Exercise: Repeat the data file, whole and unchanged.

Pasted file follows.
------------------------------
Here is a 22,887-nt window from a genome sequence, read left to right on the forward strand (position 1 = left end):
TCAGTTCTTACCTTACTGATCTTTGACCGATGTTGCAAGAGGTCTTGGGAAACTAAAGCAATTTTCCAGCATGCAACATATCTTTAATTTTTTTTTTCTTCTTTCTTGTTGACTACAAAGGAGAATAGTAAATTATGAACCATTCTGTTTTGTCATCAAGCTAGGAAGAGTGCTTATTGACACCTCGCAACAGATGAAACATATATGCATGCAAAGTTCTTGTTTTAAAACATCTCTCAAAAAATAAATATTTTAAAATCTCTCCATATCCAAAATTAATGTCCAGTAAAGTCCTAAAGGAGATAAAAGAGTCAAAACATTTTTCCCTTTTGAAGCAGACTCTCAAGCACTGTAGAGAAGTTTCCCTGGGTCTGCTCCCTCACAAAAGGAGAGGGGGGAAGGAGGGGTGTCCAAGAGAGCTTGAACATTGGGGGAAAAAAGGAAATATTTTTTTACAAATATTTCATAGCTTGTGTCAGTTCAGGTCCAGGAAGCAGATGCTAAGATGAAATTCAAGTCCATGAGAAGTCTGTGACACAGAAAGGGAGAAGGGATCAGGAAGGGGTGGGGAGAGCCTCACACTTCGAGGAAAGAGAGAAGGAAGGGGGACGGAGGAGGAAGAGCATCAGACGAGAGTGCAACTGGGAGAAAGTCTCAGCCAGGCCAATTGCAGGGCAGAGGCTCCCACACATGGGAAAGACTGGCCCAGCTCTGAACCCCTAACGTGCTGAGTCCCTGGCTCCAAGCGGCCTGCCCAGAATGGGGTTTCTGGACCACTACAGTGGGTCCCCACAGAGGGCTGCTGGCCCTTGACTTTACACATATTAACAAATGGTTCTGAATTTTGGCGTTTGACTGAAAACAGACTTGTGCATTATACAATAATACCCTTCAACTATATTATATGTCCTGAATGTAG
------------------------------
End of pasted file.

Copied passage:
Here is a 22,887-nt window from a genome sequence, read left to right on the forward strand (position 1 = left end):
TCAGTTCTTACCTTACTGATCTTTGACCGATGTTGCAAGAGGTCTTGGGAAACTAAAGCAATTTTCCAGCATGCAACATATCTTTAATTTTTTTTTTCTTCTTTCTTGTTGACTACAAAGGAGAATAGTAAATTATGAACCATTCTGTTTTGTCATCAAGCTAGGAAGAGTGCTTATTGACACCTCGCAACAGATGAAACATATATGCATGCAAAGTTCTTGTTTTAAAACATCTCTCAAAAAATAAATATTTTAAAATCTCTCCATATCCAAAATTAATGTCCAGTAAAGTCCTAAAGGAGATAAAAGAGTCAAAACATTTTTCCCTTTTGAAGCAGACTCTCAAGCACTGTAGAGAAGTTTCCCTGGGTCTGCTCCCTCACAAAAGGAGAGGGGGGAAGGAGGGGTGTCCAAGAGAGCTTGAACATTGGGGGAAAAAAGGAAATATTTTTTTACAAATATTTCATAGCTTGTGTCAGTTCAGGTCCAGGAAGCAGATGCTAAGATGAAATTCAAGTCCATGAGAAGTCTGTGACACAGAAAGGGAGAAGGGATCAGGAAGGGGTGGGGAGAGCCTCACACTTCGAGGAAAGAGAGAAGGAAGGGGGACGGAGGAGGAAGAGCATCAGACGAGAGTGCAACTGGGAGAAAGTCTCAGCCAGGCCAATTGCAGGGCAGAGGCTCCCACACATGGGAAAGACTGGCCCAGCTCTGAACCCCTAACGTGCTGAGTCCCTGGCTCCAAGCGGCCTGCCCAGAATGGGGTTTCTGGACCACTACAGTGGGTCCCCACAGAGGGCTGCTGGCCCTTGACTTTACACATATTAACAAATGGTTCTGAATTTTGGCGTTTGACTGAAAACAGACTTGTGCATTATACAATAATACCCTTCAACTATATTATATGTCCTGAATGTAG